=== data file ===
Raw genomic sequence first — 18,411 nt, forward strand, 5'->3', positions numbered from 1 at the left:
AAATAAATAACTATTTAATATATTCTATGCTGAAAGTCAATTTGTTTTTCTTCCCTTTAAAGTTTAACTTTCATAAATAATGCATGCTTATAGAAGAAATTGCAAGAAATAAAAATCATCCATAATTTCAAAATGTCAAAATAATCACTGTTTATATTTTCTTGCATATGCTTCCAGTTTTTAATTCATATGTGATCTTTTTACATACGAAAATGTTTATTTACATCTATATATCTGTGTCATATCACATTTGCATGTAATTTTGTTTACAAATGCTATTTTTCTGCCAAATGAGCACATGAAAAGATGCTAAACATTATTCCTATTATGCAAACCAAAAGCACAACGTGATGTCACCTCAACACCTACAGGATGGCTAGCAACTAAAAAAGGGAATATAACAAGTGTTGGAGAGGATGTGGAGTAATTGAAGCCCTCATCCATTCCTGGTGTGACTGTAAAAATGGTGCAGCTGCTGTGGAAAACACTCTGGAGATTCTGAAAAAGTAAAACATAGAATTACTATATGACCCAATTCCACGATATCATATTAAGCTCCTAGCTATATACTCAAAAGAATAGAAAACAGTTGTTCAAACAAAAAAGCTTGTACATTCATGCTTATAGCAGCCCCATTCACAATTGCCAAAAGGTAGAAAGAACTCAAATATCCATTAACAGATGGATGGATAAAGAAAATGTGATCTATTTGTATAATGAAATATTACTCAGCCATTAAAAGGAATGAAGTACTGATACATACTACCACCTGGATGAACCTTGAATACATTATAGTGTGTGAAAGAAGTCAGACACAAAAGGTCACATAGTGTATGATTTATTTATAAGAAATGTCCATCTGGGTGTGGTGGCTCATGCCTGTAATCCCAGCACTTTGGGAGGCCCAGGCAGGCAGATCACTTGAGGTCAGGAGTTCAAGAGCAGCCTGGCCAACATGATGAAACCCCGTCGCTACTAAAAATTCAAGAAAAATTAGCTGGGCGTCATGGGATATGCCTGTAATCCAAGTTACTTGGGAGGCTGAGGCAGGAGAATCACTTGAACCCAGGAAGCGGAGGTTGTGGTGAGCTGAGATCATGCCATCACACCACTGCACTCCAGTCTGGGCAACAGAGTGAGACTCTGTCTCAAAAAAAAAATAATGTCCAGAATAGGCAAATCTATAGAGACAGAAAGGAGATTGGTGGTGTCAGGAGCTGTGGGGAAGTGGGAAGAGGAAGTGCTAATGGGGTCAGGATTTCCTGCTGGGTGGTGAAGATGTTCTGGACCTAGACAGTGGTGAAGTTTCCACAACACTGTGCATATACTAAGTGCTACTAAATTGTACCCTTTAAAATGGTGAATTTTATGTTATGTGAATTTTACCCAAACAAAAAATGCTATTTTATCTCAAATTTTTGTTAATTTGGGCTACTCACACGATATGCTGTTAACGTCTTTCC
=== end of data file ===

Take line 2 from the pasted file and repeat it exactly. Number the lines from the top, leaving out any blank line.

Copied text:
AAATAAATAACTATTTAATATATTCTATGCTGAAAGTCAATTTGTTTTTCTTCCCTTTAAAGTTTAACTTTCATAAATAATGCATGCTTATAGAAGAAATTGCAAGAAATAAAAATCATCCATAATTTCAAAATGTCAAAATAATCACTGTTTATATTTTCTTGCATATGCTTCCAGTTTTTAATTCATATGTGATCTTTTTACATACGAAAATGTTTATTTACATCTATATATCTGTGTCATATCACATTTGCATGTAATTTTGTTTACAAATGCTATTTTTCTGCCAAATGAGCACATGAAAAGATGCTAAACATTATTCCTATTATGCAAACCAAAAGCACAACGTGATGTCACCTCAACACCTACAGGATGGCTAGCAACTAAAAAAGGGAATATAACAAGTGTTGGAGAGGATGTGGAGTAATTGAAGCCCTCATCCATTCCTGGTGTGACTGTAAAAATGGTGCAGCTGCTGTGGAAAACACTCTGGAGATTCTGAAAAAGTAAAACATAGAATTACTATATGACCCAATTCCACGATATCATATTAAGCTCCTAGCTATATACTCAAAAGAATAGAAAACAGTTGTTCAAACAAAAAAGCTTGTACATTCATGCTTATAGCAGCCCCATTCACAATTGCCAAAAGGTAGAAAGAACTCAAATATCCATTAACAGATGGATGGATAAAGAAAATGTGATCTATTTGTATAATGAAATATTACTCAGCCATTAAAAGGAATGAAGTACTGATACATACTACCACCTGGATGAACCTTGAATACATTATAGTGTGTGAAAGAAGTCAGACACAAAAGGTCACATAGTGTATGATTTATTTATAAGAAATGTCCATCTGGGTGTGGTGGCTCATGCCTGTAATCCCAGCACTTTGGGAGGCCCAGGCAGGCAGATCACTTGAGGTCAGGAGTTCAAGAGCAGCCTGGCCAACATGATGAAACCCCGTCGCTACTAAAAATTCAAGAAAAATTAGCTGGGCGTCATGGGATATGCCTGTAATCCAAGTTACTTGGGAGGCTGAGGCAGGAGAATCACTTGAACCCAGGAAGCGGAGGTTGTGGTGAGCTGAGATCATGCCATCACACCACTGCACTCCAGTCTGGGCAACAGAGTGAGACTCTGTCTCAAAAAAAAAATAATGTCCAGAATAGGCAAATCTATAGAGACAGAAAGGAGATTGGTGGTGTCAGGAGCTGTGGGGAAGTGGGAAGAGGAAGTGCTAATGGGGTCAGGATTTCCTGCTGGGTGGTGAAGATGTTCTGGACCTAGACAGTGGTGAAGTTTCCACAACACTGTGCATATACTAAGTGCTACTAAATTGTACCCTTTAAAATGGTGAATTTTATGTTATGTGAATTTTACCCAAACAAAAAATGCTATTTTATCTCAAATTTTTGTTAATTTGGGCTACTCACACGATATGCTGTTAACGTCTTTCC